2020: The Case for Elizabeth Warren

In my first post in the series of potential endorsements for 2020, I’d like to focus on the candidate who I place at the top in terms of policy alone. That candidate is Elizabeth Warren. While other candidates have demonstrated policymaking capabilities far above their Republican competitors, Senator Warren has been the most thorough and consistent in her proposals to address income inequality and keep a check on predatory, corrupt financial institutions. The potential first woman president has repeatedly presented sound cases for reining in the institutions responsible for the unstable employment (and underemployment) situations and precarious standard of living of the nation’s most economically distressed.

Our lifeline in the financial service sector

Warren proposed the Consumer Financial Protection Bureau in 2007, upon the financial crisis and recession, and finally established the institution in 2011. The CFPB, which is being gutted by the Trump administration appointees, is our lifeline in protecting consumers from predatory practices of financial institutions, bank fraud, and ensuring transparency. As Republicans conspire to dissolve our safety net, the CFPB is one of our last lines of defense. Re-enforcers for the faux leather in our bootstraps, if you will. We need someone in office who is on our side as we scramble to pay student loans, or for the lucky few of us who are handling our first mortgages.

A wealth tax that makes sense

Senator Warren’s wealth tax aims to curb spiraling inequality while helping to answer the “How do you pay for it?” barrage of questioning facing every new government initiative. What separates Warren’s wealth tax from others, which have failed, is its comprehensiveness – it closes loopholes which its targets would otherwise exploit to evade and avoid the tax. When simplified, Warren’s wealth tax is levied on stocks, bonds, and private equity, as opposed to income or property, which are the largest assets of the middle class. The wealth tax by definition targets the most wealthy and serves as an alternative to raising income taxes – which, arguably, is in many cases rendered a regressive tax in practice when it disproportionately burdens the middle class and lower middle class (those of us who do not have personal lawyers to find tax loopholes for us to exploit). This two-percent tax, instead, would affect fewer than 80,000 Americans worth more than $50 million.

A Chance to Climb Out of the Hole

So where would this new tax revenue from the ultra-rich go? Elizabeth Warren’s most recent proposal is to help out students who face crushing student debt – by forgiving $50,000 of student loan debt to households earning less than $100,000. This would prove an economic stimulus more justifiable than Obama’s Wall Street bailout. More millennials could afford to buy homes and new cars and start families. Low-income young adults could get themselves on their feet, while middle-income earners could start to build some modest wealth.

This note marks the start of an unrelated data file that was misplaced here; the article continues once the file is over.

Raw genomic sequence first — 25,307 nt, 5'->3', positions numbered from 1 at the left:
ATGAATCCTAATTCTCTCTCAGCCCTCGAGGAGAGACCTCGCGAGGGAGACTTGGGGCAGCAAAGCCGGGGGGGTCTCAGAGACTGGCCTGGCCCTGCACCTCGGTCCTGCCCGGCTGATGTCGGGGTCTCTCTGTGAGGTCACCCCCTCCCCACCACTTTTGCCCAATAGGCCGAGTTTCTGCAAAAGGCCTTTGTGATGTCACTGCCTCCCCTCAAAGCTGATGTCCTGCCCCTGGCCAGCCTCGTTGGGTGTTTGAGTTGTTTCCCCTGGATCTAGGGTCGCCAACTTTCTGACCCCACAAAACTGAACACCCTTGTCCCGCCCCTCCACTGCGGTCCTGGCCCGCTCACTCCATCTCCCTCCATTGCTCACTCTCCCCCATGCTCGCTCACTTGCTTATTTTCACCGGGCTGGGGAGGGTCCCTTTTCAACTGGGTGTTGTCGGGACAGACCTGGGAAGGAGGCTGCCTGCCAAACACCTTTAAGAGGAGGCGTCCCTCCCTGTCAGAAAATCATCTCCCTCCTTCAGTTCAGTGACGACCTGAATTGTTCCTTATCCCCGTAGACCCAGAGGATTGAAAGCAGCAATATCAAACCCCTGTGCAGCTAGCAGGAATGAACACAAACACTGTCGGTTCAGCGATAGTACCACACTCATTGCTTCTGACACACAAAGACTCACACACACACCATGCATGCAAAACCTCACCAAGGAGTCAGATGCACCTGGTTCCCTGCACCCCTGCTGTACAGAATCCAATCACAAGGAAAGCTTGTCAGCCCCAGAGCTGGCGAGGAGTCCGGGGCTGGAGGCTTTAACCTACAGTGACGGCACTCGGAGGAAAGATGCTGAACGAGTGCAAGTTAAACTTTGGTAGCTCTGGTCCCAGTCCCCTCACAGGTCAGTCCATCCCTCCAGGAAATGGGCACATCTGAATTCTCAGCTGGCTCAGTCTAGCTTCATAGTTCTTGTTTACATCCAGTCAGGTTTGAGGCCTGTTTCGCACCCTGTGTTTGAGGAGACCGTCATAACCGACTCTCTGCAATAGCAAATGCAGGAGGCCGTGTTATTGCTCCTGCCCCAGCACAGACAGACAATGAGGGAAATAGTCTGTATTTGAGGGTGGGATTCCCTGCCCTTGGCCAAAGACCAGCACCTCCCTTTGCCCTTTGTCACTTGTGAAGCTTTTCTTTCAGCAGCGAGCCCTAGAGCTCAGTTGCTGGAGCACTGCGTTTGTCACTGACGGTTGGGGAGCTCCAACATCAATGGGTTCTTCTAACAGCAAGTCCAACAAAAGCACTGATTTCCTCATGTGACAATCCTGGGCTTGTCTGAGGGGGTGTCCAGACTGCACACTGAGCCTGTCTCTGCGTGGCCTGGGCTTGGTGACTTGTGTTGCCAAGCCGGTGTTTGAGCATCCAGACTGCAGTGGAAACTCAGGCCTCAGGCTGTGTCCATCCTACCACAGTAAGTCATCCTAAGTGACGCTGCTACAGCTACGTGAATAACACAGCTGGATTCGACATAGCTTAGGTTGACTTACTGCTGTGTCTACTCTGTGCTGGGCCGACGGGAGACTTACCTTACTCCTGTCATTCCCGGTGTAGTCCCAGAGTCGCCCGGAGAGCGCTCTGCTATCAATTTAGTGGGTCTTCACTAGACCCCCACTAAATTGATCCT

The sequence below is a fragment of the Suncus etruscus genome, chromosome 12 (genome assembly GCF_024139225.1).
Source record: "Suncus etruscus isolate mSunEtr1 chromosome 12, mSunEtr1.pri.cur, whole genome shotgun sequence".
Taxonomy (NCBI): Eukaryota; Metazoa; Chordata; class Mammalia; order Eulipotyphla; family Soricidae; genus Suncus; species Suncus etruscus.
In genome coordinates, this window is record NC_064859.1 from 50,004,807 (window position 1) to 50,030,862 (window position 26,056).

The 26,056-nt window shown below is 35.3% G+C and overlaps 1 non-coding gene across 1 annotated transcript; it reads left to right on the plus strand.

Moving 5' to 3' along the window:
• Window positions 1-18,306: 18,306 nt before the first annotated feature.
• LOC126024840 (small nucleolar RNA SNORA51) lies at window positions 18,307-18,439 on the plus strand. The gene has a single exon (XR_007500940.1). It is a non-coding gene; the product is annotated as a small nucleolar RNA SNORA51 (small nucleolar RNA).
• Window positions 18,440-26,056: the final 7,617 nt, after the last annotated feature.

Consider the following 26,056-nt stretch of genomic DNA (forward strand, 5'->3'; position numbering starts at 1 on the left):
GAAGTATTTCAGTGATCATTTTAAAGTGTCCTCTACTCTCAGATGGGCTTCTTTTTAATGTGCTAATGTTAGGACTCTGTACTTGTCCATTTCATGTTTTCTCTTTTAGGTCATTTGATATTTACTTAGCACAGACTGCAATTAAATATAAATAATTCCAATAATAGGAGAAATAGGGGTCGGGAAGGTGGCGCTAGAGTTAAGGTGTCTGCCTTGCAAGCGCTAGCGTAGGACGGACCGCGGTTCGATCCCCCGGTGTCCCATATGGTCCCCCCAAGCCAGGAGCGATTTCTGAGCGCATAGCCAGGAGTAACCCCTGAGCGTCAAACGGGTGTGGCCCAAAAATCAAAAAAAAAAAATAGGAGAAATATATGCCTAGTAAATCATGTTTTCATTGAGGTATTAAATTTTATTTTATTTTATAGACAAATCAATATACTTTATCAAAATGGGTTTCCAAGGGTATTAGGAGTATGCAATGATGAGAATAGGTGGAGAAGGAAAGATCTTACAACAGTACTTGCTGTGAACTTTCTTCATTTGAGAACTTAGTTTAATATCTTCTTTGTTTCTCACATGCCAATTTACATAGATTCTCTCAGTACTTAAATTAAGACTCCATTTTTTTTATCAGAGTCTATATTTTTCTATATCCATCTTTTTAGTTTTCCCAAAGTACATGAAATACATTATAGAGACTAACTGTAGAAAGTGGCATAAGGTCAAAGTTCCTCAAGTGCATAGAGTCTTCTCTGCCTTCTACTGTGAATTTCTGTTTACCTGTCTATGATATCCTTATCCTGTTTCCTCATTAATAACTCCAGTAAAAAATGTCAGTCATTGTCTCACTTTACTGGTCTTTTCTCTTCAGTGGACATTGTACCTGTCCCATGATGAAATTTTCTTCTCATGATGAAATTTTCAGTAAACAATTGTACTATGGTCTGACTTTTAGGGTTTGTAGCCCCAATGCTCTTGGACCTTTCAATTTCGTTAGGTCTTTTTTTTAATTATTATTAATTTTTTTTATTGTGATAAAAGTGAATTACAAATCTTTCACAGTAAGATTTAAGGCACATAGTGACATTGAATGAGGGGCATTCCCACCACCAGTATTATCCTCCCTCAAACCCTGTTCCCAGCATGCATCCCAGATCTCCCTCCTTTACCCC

Standing up to Big Tech

Warren’s plan to break up some of the big tech companies harkens back to the Antitrust Act of 1890 that targeted Standard Oil, only with a 21st century twist. Big Tech – Facebook, Amazon, and so forth – not only begets untold concentrations of wealth, but also transcends government protection of privacy and civil liberties. In effect, tech companies have Facebook have formed a surveillance state of their own, for surpassing government institutions in terms of Big Brotherdom. Senator Warren is a force to halt the trajectory of dominance of Big Tech and its merging with authoritarian government interests, before it is too late.

But can she win? 

Unfortunately, among my potential endorsees, Elizabeth Warren probably fares worst against Trump. She’s wonky, she’s smart, she’s accomplished, and she’s a woman. All things that threaten a fragile male ego, and we are already seeing the most fragile of egos launching their attacks. In American horserace election coverage and meme culture, a one liner from Trump will resonate farther, wider, and longer than Warren’s thorough explanation of how her policies would realize.

The other challenge for Warren’s campaign in a general election is something that hits home hard for me, as someone who has experienced the downward spiral of responding to bullies only to get bullied even more. Take the “Native American” issue. When Warren ran for Senate in Massachusetts against former model Scott Brown, the “issue” was brought up and actually backfired on Brown, making him look petty. Warren said something along the lines of, “Look, my parents told me that I had Cherokee and Delaware ancestry somewhere down the line, and I believed family lore. Now, onto financial protection…” She hasn’t reacted this way with Trump. Instead, she released a cringeworthy video of herself consulting a DNA test analysis, which only produced more memes and derision from Trump supporters and collective facepalms from Native American tribal representatives. In a similar vein, Warren’s Instagram post of her looking like a “real American” having a beer kind of look like she’s trying too hard. Warren, when she’s at her best, focuses on policy and its implementation. The problem is, much of the American electorate does not have the attention span for that.

Endorsement Category: The Policy Candidate

Elizabeth Warren is the clear choice for voters looking for thorough policy proposals and implementation roadmaps. She has the answers to the “but how do you PAY for it”  naysayer questions, and will calmly explain how the wealth transfer from the highest high earners is no more radical than it was fifty years ago. Her delivery is poised, her arguments sound, and her candidacy depends on the preparedness of the American electorate for a mature discussion of real and necessary solutions.

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